Technology is changing everything, including how we will age and the quality of our senior years. Mobile devices, wearable gadgets, and Internet-based technologies will help older adults age in place while monitoring their health and safety. As The Huffington Post celebrates its tenth anniversary, we've decided to take a look at the 10 things we expect to see in our technological futures.
1. Talking street signs.
Night driving is a real bugaboo for seniors. Our vision weakens as we age and eventually we reach the point where we don't trust our ability to find places once the sun sets. GPS systems have given us a little more confidence that we won't get lost, but what would really be terrific would be talking street signs that announce themselves via our Bluetooth as we approach.
2. Cars that drive themselves.
We know this is just around the corner, so to speak. We'd be happy just to have cars that parallel park themselves.. Automotive technology is working towards making us all safer drivers, but for seniors, there's an even keener interest: It could easily help keep them safe on the road longer. The ability to drive, many believe, is at the core of independence. Cars of the future will be able to recognize unsafe driving conditions or when the driver isn't paying attention and make automatic adjustments to steer the vehicle away from a potential accident.
9. Homes will age along with us.
Walk-in tubs, stair lifts, lower cabinets, and waist-high power outlets so the elderly don't need to bend down to the baseboards to charge their devices are all simple changes in home design that will make aging in place easier. Throw in some smart technology alert systems and many concerns of the elderly are addressed. Expect sensors that alert you to things like the garage door being left open or that the front door is unlocked. Finders for the TV remote, the telephone and your car keys will all be a standard part of home design. Lights will turn on as soon as your feet hit the floor when you get up to use the bathroom at 1 a.m. Appliances will "speak" to each other: Your refrigerator will send your TV a message saying you left its door open.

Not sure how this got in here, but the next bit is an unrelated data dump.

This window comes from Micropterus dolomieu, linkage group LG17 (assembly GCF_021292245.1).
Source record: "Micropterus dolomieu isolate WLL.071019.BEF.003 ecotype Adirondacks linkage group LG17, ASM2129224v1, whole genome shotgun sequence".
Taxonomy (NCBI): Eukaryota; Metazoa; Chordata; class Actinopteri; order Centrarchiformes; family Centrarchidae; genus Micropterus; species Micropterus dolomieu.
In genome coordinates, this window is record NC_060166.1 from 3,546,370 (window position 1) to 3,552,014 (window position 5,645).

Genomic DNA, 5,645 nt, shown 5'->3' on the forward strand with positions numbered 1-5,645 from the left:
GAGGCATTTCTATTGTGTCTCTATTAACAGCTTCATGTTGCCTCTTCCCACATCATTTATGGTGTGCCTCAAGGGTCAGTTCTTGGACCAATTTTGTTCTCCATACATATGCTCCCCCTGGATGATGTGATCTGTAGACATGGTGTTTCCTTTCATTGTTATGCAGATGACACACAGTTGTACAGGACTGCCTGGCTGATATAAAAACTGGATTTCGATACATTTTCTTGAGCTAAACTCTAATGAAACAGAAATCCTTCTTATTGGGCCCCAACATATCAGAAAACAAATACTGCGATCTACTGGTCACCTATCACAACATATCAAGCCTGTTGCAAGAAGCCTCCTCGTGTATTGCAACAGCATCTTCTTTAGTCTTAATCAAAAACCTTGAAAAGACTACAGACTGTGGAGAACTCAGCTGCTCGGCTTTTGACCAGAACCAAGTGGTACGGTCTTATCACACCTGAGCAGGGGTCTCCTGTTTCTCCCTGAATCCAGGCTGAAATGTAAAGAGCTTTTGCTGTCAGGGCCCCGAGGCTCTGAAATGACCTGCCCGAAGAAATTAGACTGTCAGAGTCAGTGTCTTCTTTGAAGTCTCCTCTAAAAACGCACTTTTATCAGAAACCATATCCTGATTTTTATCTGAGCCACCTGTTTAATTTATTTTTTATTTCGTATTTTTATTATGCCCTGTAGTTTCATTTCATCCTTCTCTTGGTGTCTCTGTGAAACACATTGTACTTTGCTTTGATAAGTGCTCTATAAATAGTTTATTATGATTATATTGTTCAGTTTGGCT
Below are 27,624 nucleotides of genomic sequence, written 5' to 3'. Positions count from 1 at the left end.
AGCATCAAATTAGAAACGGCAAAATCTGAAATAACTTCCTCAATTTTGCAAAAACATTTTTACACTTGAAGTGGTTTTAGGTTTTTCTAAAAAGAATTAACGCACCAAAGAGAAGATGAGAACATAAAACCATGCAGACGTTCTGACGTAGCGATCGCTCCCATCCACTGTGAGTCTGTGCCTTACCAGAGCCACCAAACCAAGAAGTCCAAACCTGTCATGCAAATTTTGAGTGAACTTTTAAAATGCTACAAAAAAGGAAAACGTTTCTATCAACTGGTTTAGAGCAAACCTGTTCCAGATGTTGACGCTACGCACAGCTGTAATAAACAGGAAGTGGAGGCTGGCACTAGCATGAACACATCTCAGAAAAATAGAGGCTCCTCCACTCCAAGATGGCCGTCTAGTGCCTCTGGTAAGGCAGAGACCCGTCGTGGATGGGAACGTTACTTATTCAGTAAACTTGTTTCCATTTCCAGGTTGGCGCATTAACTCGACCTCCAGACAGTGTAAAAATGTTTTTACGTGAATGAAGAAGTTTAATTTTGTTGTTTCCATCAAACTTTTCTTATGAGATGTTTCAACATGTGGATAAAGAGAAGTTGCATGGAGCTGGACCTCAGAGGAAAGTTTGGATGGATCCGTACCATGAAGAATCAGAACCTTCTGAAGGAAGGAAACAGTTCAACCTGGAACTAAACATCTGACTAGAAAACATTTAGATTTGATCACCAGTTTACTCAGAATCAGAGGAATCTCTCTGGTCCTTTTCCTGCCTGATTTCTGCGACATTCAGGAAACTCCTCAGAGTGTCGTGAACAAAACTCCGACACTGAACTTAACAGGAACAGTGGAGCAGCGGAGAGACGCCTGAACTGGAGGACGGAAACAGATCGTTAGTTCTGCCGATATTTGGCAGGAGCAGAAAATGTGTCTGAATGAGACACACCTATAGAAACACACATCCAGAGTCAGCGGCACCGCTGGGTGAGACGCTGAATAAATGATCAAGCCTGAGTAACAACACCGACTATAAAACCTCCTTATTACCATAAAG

10. More apps -- for everything.
There are apps that help you track weight, exercise, calories, etc. There will be more apps that help you understand your body, your illnesses, your surgeries, your medications and their possible side effects. My Recovery app, designed by a surgeon, would help patients prepare for their operation, to understand what to expect during and after their hospital stay, and to guide them through any necessary rehabilitative physiotherapy exercises individually tailored to their needs. Then there's Flowy, an app that uses games to help people manage panic attacks. It's already had one pilot trial that found that users showed a significant decline in symptoms compared to a control group, reported Newsweek. There will be apps with exercises that are prescribed just for you by your physical therapist, who will be able to see whether you've done them and send you reminders if you haven't.
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